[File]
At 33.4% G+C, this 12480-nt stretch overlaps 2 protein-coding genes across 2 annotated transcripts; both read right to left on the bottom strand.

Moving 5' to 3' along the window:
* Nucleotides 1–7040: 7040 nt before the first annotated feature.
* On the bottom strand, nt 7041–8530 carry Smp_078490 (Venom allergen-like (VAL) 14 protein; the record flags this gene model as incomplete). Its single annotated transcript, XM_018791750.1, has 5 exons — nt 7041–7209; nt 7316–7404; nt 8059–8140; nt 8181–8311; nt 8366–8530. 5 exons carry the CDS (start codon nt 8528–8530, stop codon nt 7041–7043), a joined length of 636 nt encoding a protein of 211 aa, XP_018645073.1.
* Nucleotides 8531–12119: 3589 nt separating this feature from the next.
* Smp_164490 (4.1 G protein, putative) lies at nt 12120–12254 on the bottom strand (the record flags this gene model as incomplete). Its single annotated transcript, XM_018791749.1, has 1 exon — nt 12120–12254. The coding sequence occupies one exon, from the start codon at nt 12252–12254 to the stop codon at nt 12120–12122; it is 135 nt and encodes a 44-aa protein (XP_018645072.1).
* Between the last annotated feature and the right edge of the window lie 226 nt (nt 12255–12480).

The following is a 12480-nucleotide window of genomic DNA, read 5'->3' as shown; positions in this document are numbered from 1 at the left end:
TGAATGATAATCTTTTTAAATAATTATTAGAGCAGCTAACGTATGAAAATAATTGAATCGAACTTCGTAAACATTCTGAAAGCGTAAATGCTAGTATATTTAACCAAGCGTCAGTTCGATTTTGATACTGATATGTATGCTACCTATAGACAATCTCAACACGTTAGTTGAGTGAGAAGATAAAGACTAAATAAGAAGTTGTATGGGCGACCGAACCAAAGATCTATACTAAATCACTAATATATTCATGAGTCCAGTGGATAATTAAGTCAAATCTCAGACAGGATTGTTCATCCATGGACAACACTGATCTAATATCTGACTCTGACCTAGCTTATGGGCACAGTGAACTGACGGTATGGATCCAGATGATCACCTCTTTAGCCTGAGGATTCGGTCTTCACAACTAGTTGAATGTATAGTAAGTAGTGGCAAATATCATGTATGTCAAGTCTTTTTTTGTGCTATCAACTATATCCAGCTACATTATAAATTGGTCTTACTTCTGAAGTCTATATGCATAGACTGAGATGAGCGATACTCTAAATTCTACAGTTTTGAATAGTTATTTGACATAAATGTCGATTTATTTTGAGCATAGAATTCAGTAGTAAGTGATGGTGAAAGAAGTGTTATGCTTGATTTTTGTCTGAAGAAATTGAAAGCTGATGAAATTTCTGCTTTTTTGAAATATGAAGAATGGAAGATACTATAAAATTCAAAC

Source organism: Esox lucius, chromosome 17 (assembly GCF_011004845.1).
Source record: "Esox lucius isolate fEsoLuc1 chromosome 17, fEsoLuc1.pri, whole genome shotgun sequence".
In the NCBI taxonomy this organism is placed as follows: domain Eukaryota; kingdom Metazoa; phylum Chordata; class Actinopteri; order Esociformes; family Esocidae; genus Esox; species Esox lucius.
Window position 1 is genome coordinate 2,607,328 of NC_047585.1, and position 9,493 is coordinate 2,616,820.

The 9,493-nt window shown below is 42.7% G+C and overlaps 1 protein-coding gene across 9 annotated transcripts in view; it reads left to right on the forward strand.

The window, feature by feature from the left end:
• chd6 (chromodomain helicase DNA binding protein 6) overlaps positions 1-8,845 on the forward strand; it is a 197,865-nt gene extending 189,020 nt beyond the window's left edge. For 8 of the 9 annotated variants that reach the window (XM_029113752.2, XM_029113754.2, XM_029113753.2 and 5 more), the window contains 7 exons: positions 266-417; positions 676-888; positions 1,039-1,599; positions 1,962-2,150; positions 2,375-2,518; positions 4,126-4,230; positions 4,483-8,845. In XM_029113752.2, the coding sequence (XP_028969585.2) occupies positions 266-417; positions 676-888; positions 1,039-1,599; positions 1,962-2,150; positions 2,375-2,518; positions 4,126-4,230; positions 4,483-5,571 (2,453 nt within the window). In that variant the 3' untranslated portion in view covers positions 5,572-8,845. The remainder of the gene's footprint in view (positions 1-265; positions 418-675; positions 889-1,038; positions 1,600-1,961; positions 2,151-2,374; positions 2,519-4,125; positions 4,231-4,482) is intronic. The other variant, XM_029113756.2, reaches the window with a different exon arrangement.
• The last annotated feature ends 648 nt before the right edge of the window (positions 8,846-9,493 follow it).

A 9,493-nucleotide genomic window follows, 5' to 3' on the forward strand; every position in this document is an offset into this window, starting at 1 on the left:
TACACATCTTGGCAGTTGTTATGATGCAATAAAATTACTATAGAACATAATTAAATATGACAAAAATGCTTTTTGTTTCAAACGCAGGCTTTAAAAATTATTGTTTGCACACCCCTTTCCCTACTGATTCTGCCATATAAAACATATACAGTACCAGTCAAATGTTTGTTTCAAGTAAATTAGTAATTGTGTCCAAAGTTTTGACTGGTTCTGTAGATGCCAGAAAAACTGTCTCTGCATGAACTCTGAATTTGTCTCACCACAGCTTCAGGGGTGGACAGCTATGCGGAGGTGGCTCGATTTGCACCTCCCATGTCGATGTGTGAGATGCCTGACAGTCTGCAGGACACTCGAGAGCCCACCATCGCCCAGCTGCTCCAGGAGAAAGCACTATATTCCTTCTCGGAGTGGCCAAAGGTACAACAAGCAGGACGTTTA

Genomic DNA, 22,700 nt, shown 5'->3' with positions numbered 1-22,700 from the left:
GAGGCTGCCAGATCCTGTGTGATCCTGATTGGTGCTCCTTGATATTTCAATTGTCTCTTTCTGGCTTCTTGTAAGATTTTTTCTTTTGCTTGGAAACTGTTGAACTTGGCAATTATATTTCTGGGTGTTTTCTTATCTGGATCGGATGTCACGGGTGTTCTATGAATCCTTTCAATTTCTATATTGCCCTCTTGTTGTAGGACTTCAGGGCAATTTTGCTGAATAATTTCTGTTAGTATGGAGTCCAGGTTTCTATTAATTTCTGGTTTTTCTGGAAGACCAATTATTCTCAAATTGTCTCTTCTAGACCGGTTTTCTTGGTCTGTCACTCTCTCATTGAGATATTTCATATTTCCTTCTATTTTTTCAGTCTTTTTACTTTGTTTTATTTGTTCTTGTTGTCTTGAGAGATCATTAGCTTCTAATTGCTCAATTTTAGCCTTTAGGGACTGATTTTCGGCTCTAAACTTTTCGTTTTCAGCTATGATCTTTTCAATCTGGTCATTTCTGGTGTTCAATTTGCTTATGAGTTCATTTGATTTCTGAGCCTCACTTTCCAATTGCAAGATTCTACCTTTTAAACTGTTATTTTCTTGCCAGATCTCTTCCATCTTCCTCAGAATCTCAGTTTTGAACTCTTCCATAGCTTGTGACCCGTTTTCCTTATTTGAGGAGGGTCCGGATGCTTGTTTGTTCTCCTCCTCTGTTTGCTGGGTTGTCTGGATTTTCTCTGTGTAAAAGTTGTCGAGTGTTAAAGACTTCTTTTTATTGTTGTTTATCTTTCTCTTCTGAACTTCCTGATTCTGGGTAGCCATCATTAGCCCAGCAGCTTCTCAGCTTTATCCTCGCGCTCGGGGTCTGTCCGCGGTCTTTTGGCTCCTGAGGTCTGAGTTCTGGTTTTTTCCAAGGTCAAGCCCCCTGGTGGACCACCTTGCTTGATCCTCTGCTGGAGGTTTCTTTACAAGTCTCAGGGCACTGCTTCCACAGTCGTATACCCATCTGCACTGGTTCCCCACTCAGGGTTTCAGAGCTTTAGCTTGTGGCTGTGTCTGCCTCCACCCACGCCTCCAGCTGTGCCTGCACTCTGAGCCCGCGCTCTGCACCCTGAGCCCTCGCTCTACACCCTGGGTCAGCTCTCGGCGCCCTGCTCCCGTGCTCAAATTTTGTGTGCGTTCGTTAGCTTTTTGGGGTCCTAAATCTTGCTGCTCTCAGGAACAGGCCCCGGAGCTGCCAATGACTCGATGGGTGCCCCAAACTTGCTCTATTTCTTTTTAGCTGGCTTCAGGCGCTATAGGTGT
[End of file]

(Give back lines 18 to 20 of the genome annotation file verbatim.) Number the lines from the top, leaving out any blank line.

A 9,493-nucleotide genomic window follows, 5' to 3' on the forward strand; every position in this document is an offset into this window, starting at 1 on the left:
TACACATCTTGGCAGTTGTTATGATGCAATAAAATTACTATAGAACATAATTAAATATGACAAAAATGCTTTTTGTTTCAAACGCAGGCTTTAAAAATTATTGTTTGCACACCCCTTTCCCTACTGATTCTGCCATATAAAACATATACAGTACCAGTCAAATGTTTGTTTCAAGTAAATTAGTAATTGTGTCCAAAGTTTTGACTGGTTCTGTAGATGCCAGAAAAACTGTCTCTGCATGAACTCTGAATTTGTCTCACCACAGCTTCAGGGGTGGACAGCTATGCGGAGGTGGCTCGATTTGCACCTCCCATGTCGATGTGTGAGATGCCTGACAGTCTGCAGGACACTCGAGAGCCCACCATCGCCCAGCTGCTCCAGGAGAAAGCACTATATTCCTTCTCGGAGTGGCCAAAGGTACAACAAGCAGGACGTTTA

Genomic DNA, 22,700 nt, shown 5'->3' with positions numbered 1-22,700 from the left: